13 GRAMEEN BANK Interest Rates: Fixed for Micro credit programs 11% Income generating loans 20%Housing loans 8%Student loans 5%Struggling Members Zero %Deposit rates – 12%
14 GRAMEEN BANKHousing loans, Micro enterprises loans, scholarships, Higher education loans,17 companies in Grameen Network e.g. Grameen Phone, Telecom, communication, Cybernet, Software, IT Park, Information Highways, Udog, Knitwear, Textiles, Shiksha, Bayopar Vikas, Grameen Trust etc.
15 CRITIQUE OF GRAMEEN MODEL Usurious : high interest ratesExploitativeBenefits large corporation
16 NEEDS FOR MICRO FINANCE IN INDIA With branches of commercial banks, branches of regional rural banks and 100,000 branches of cooperative banks, banking is out of reach for millions.75 million household depend on money lenders.90 percent in Rural India have no access to institutional credit.Micro credit can change lives.
17 Limitations Of The Corporate Sector to Provide Islamic Finance The organized corporate sector REQUIRES:Large CapitalLarge size of MarketFavorable Political ClimateInstitutional and Legal FrameworkNegative Mental block against Islamic banking is a big barrier against it in the Muslim Minority countries.
18 INTEREST FREE FINANCIAL INSTITUTIONS IN INDIA More than 200 institutions, mostly loan societies and investment companies.Operating in the unorganized sectorMisnomer to describe them as Islamic BanksSocieties registered under Societies Act. Many remain unregistered.Different sources of fundsLack control and regulation due to absence of legal framework.Non Banking Financial Companies and Islamic Investment Companies.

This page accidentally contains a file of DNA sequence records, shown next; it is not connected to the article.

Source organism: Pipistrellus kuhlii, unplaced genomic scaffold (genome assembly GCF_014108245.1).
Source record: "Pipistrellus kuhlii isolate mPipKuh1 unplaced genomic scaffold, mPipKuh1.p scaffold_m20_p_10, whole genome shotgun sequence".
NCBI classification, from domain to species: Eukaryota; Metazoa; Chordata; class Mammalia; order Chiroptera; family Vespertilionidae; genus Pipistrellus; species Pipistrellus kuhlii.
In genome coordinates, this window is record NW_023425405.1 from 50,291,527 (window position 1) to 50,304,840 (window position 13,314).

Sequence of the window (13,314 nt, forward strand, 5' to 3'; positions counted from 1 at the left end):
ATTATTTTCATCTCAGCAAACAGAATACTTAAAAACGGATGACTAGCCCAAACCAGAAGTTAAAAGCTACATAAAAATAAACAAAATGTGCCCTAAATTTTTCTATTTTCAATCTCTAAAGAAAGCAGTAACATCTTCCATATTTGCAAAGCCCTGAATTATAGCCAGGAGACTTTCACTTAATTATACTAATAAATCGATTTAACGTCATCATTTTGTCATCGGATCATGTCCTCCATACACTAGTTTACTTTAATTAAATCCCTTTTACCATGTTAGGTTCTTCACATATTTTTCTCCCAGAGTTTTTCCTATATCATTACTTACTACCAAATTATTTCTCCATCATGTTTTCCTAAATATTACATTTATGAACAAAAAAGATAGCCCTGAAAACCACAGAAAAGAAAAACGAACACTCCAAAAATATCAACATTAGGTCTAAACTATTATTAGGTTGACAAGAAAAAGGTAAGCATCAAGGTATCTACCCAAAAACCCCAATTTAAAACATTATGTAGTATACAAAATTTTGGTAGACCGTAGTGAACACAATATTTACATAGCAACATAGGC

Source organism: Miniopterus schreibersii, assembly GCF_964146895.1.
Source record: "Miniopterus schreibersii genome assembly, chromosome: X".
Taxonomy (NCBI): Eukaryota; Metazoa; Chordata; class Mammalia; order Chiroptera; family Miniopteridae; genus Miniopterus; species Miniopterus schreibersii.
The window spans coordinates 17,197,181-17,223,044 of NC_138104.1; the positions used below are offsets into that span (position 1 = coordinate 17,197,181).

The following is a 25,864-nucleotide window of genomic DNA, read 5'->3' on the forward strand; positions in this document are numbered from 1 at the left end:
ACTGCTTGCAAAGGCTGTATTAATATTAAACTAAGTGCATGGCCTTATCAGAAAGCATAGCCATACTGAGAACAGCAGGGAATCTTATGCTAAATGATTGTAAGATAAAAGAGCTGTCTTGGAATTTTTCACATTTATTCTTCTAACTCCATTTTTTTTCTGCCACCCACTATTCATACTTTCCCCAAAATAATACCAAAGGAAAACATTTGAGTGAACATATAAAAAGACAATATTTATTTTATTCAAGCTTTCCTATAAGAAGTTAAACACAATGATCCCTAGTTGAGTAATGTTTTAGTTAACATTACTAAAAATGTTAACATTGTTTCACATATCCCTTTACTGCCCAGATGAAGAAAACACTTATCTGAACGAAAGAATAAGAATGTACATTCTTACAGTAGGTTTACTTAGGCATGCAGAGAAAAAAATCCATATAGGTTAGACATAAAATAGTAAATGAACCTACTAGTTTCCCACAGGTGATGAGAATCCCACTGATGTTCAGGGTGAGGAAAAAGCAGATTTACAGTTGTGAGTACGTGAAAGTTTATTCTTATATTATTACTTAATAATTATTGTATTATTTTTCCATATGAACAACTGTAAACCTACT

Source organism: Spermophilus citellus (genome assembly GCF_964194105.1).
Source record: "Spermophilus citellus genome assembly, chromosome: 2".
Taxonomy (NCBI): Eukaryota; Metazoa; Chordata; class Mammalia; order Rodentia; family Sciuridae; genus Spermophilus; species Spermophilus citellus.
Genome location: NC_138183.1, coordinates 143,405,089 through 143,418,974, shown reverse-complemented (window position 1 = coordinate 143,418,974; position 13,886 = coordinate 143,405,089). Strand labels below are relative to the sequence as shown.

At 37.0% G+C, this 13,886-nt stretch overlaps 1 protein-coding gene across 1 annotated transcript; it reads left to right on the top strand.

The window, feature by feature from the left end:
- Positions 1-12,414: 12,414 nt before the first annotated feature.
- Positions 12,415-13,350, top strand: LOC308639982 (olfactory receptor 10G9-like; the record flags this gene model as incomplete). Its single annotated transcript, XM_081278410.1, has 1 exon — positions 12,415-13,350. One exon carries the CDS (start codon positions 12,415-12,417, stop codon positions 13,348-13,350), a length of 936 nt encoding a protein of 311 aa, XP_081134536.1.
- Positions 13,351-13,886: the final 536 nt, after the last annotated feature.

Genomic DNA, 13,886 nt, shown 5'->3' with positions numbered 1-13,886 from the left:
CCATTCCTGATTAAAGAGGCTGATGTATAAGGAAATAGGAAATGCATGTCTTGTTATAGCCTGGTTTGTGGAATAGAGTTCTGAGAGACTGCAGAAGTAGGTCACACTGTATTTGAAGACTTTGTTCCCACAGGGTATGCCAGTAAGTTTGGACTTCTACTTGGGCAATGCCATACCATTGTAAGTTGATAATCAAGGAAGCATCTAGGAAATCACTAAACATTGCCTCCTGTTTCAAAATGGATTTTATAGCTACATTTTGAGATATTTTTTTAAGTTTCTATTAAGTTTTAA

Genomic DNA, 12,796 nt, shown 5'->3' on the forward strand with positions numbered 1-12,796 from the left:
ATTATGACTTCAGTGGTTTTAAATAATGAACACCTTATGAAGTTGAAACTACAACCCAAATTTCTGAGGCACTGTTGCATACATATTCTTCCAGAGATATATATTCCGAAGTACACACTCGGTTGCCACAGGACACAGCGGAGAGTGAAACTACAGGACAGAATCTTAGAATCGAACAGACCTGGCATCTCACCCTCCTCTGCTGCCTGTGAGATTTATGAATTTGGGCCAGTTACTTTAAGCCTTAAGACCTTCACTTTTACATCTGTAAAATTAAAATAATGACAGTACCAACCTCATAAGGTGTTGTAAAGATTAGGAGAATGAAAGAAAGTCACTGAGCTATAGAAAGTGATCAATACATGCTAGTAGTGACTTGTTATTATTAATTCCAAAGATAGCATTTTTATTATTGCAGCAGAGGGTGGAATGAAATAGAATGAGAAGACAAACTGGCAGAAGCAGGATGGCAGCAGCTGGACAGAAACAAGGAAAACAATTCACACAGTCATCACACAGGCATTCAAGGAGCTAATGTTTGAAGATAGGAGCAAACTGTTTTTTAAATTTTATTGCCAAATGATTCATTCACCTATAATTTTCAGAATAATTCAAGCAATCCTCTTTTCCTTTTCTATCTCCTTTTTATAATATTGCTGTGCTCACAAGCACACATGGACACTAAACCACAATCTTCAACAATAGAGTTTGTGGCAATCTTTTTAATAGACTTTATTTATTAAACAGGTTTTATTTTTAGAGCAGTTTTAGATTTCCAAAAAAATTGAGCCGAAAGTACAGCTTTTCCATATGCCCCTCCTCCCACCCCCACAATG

19 Interest Free Financial Institution in India Interest Free Credit AssociationsInterest Free Financial CompaniesInvestment Funds
20 Interest Free Credit Associations Mostly established in late 70 and 80s. Coincides with employment upsurge in the GulfConcentrated in South India: Karnataka, kerala, AP and Chinnai.Motivation: Avoid RibaRegistration: Charitable Societies or unregistered.
21 Interest Free Credit Associations II Sources of Funds: Different for Charitable Societies, Cooperative Societies,Size of Capital involved: Difficult to tellBusiness Practices:- Deposit taking- Providing Loans- Leasing?
22 SWOT ANALYSIS OF IFCAs Strength: Grass Root organizations Micro FinancingWeakness:Unorganized SectorLack of professionalismLack of regulation (security)Opportunity:Mobilization of hidden resourcesThreat:Disintegration, competition, liquidation on legal grounds
23 Islamic Financial Companies Al Ameen (Bangalore)Al Falah (Delhi)Al Mizan (Chinnai)Al Najeeb, (Bijnor, U.P.), Muslim FundAl Idafa (Mumbai)First three have been closed by the RBI for non compliance
24 SPIRIT OF COOPERATION Democratic Participation One person One vote Open membershipCooperative EducationCooperate with other organizations.
25 REMEDIES Require Legal Framework Professionalism Transparency AccountabilityProductivity and Efficiency.Needs to be organized